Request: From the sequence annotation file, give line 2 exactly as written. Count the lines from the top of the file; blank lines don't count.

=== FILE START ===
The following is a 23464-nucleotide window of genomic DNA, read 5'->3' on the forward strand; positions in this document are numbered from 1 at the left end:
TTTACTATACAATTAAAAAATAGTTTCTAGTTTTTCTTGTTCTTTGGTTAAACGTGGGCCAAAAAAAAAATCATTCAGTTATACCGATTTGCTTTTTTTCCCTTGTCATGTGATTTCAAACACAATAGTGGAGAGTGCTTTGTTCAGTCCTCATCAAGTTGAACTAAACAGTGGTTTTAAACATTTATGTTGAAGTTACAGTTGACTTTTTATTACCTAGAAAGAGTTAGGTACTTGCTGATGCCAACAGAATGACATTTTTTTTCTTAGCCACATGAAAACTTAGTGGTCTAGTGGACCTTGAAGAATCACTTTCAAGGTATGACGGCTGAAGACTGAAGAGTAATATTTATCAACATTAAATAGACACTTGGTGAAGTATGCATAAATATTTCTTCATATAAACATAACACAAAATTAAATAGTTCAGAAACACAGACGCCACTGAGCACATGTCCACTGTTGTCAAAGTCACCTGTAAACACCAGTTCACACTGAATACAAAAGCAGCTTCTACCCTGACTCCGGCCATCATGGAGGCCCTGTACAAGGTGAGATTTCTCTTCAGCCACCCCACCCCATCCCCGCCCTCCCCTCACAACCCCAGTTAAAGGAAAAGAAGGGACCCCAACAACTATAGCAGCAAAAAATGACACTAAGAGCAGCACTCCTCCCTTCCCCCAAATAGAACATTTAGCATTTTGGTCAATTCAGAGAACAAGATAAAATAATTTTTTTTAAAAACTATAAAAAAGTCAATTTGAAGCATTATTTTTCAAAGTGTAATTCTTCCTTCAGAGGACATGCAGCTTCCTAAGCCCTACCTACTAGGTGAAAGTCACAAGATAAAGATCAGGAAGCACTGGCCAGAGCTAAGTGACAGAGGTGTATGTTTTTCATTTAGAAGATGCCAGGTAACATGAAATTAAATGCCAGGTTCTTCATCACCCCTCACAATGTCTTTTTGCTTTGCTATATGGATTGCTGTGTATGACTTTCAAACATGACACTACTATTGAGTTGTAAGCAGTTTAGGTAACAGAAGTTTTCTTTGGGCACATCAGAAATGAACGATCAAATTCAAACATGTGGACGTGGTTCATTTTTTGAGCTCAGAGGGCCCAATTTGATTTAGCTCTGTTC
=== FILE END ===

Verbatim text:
TTTACTATACAATTAAAAAATAGTTTCTAGTTTTTCTTGTTCTTTGGTTAAACGTGGGCCAAAAAAAAAATCATTCAGTTATACCGATTTGCTTTTTTTCCCTTGTCATGTGATTTCAAACACAATAGTGGAGAGTGCTTTGTTCAGTCCTCATCAAGTTGAACTAAACAGTGGTTTTAAACATTTATGTTGAAGTTACAGTTGACTTTTTATTACCTAGAAAGAGTTAGGTACTTGCTGATGCCAACAGAATGACATTTTTTTTCTTAGCCACATGAAAACTTAGTGGTCTAGTGGACCTTGAAGAATCACTTTCAAGGTATGACGGCTGAAGACTGAAGAGTAATATTTATCAACATTAAATAGACACTTGGTGAAGTATGCATAAATATTTCTTCATATAAACATAACACAAAATTAAATAGTTCAGAAACACAGACGCCACTGAGCACATGTCCACTGTTGTCAAAGTCACCTGTAAACACCAGTTCACACTGAATACAAAAGCAGCTTCTACCCTGACTCCGGCCATCATGGAGGCCCTGTACAAGGTGAGATTTCTCTTCAGCCACCCCACCCCATCCCCGCCCTCCCCTCACAACCCCAGTTAAAGGAAAAGAAGGGACCCCAACAACTATAGCAGCAAAAAATGACACTAAGAGCAGCACTCCTCCCTTCCCCCAAATAGAACATTTAGCATTTTGGTCAATTCAGAGAACAAGATAAAATAATTTTTTTTAAAAACTATAAAAAAGTCAATTTGAAGCATTATTTTTCAAAGTGTAATTCTTCCTTCAGAGGACATGCAGCTTCCTAAGCCCTACCTACTAGGTGAAAGTCACAAGATAAAGATCAGGAAGCACTGGCCAGAGCTAAGTGACAGAGGTGTATGTTTTTCATTTAGAAGATGCCAGGTAACATGAAATTAAATGCCAGGTTCTTCATCACCCCTCACAATGTCTTTTTGCTTTGCTATATGGATTGCTGTGTATGACTTTCAAACATGACACTACTATTGAGTTGTAAGCAGTTTAGGTAACAGAAGTTTTCTTTGGGCACATCAGAAATGAACGATCAAATTCAAACATGTGGACGTGGTTCATTTTTTGAGCTCAGAGGGCCCAATTTGATTTAGCTCTGTTC